Joy and positive energy are now more important than ever in today’s climate. After being cooped up for such a long time at home, we all need a change of scenery and a bit of inspiration. How about bringing your kids to somewhere out of this world for a short time – their world? When taking pictures of kids, you can use your imagination and photography to tell fascinating stories.
Some opportunities for taking pictures last only a few weeks, but if you take full advantage of them, you can have amazing results. Let’s have a look at how to best take advantage of these opportunities while taking pictures in the fall. Whether it’s a magical morning veiled in fog, colorful images of the countryside, or photos of Halloween costumes – fall opens the doors to your creativity!
Taking good pictures at any price? That’s a temptation photographers shouldn’t fall prey to. Taking good photos is important, but so is taking into account the people you’re photographing, their dignity, and the customs of the given country or culture. When disrespecting the basic rules of ethics, many photographers have even run into major problems. Learn to avoid them!
Every season has a different photographic potential and is ruled by different forces. Autumn has gorgeous colors, winter brings snow, in springtime everything’s blooming, and summer has its strong golden hour. Every year brings opportunities that only last for a few weeks, but when you use them well, you can get great photos—so you have something to look forward to year-round. Let’s explore the what’s, the how’s, and the potential of summer photography.
A pinhole. A camera obscura. These are really just two ways of saying one thing. And we’ve got a guide to help you quickly and easily make your own digital camera obscura that will take you back to the very roots of photography. We’ll also take a look at editing a color portrait taken with this kind of camera. Like to experiment? Not scared of scissors and Scotch tape? Want to get some fascinating photos without spending big bucks on expensive gear? Read on.
You know that feeling where you want to photograph something new and be entertained as you get inspired? But how can you find inspiration when travel is so tough right now, and all the trees, buildings, and people around you are old hat? Liven up your pictures with motion, that’s how! We’ll give you some tips on good camera settings for these shots, and you’ll see the visual impacts of a wide range of movements—camera motions, body motions, or both.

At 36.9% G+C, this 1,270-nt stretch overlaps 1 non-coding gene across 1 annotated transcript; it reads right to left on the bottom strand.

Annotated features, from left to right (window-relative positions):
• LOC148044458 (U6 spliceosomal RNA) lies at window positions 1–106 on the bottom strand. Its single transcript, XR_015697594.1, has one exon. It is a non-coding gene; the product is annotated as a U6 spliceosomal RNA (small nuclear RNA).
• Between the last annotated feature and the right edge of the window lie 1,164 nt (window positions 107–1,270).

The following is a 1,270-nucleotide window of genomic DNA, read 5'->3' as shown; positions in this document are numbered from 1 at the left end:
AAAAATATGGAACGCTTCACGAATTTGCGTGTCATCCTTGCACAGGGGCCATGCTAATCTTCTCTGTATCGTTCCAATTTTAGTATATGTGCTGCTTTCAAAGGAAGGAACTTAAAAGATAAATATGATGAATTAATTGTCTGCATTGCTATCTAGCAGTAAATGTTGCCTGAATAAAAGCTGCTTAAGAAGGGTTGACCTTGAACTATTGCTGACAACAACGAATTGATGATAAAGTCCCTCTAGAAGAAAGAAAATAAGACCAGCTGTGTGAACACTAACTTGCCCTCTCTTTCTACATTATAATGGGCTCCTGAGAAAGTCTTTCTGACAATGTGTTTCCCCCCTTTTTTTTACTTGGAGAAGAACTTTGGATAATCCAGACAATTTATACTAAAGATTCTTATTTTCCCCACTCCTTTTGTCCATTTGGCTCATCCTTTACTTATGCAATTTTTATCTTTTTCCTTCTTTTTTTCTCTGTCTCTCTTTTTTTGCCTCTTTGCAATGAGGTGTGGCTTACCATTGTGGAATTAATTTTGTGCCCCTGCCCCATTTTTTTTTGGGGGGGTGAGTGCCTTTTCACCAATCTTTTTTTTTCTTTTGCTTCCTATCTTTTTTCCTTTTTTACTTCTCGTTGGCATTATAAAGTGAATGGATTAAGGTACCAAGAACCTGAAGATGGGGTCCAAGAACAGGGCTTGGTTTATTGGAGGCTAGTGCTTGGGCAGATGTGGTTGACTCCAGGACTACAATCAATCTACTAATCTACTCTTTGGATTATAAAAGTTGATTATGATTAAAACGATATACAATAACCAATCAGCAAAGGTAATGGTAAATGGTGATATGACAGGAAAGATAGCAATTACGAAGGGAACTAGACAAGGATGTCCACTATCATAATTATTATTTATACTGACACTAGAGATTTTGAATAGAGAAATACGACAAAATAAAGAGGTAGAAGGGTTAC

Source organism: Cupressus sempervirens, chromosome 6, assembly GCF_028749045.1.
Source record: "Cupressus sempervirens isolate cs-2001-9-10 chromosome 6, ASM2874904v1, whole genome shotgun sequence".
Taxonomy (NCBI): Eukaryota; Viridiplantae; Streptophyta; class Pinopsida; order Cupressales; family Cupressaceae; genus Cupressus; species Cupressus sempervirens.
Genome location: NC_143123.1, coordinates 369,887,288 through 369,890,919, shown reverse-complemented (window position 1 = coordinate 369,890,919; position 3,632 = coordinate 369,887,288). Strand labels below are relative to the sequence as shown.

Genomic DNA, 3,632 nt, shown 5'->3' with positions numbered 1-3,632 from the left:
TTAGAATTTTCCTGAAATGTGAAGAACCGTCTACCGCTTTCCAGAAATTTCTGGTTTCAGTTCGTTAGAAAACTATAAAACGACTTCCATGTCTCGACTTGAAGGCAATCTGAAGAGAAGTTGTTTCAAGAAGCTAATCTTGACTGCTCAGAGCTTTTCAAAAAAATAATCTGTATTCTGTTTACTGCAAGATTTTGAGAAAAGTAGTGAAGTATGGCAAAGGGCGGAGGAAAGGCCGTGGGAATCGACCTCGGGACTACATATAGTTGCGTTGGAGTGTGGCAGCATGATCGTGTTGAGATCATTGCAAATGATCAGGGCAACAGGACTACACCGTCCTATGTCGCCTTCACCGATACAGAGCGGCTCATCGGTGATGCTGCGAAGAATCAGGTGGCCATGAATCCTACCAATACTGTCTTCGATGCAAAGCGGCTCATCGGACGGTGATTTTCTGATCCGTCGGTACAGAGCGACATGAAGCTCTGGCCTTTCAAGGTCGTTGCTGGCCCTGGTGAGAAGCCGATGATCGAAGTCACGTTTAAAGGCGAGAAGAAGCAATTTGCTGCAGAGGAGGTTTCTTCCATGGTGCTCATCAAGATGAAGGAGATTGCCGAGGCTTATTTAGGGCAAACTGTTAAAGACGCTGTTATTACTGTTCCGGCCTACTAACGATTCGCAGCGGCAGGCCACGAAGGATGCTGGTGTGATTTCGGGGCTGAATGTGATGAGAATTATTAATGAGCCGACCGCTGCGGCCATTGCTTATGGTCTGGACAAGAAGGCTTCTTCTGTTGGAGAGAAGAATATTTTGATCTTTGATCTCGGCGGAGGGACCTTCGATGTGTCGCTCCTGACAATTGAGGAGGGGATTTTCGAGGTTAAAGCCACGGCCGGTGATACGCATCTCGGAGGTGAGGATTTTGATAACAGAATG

Few photographic genres are plagued by as many misunderstandings as documentary photography. We photographers have come to classify every shot that isn’t prearranged into this genre. It’s most often confused with reportage. And meanwhile the two are easy to tell apart! Reportage is usually a short-term record of some event. While documentary work is always long-term. Its results never arrive immediately, and building up a gripping series can even take years.
If you’re bored of motionless photos, you can create dynamic and special photos with help from powders. You just have the model or someone else sprinkle them onto their environment during the shoot. This can be ordinary flour, or even “holi”: special powdered paint. By freezing that powder in pictures, you can immortalize unique moments full of action.
Even with primitive props, you can take photographs with a look that’s beyond the everyday. Give it a try and stop worrying for a bit about how to capture what’s in front of you—you’ll just be thinking about how to create a picture. You simply need to wait for night and light up your phone, a headlamp, or flashlight, or just anything you have at hand. And the fun can begin!
You know the drill: Vacations, weekend trips, and even ordinary walks in the woods... They all churn out photos, but there’s never time to process and ponder them. But then you suddenly run into situations where you’re stuck at home and you don’t know what to do with your time. How can you turn this lemon of a situation into lemonade?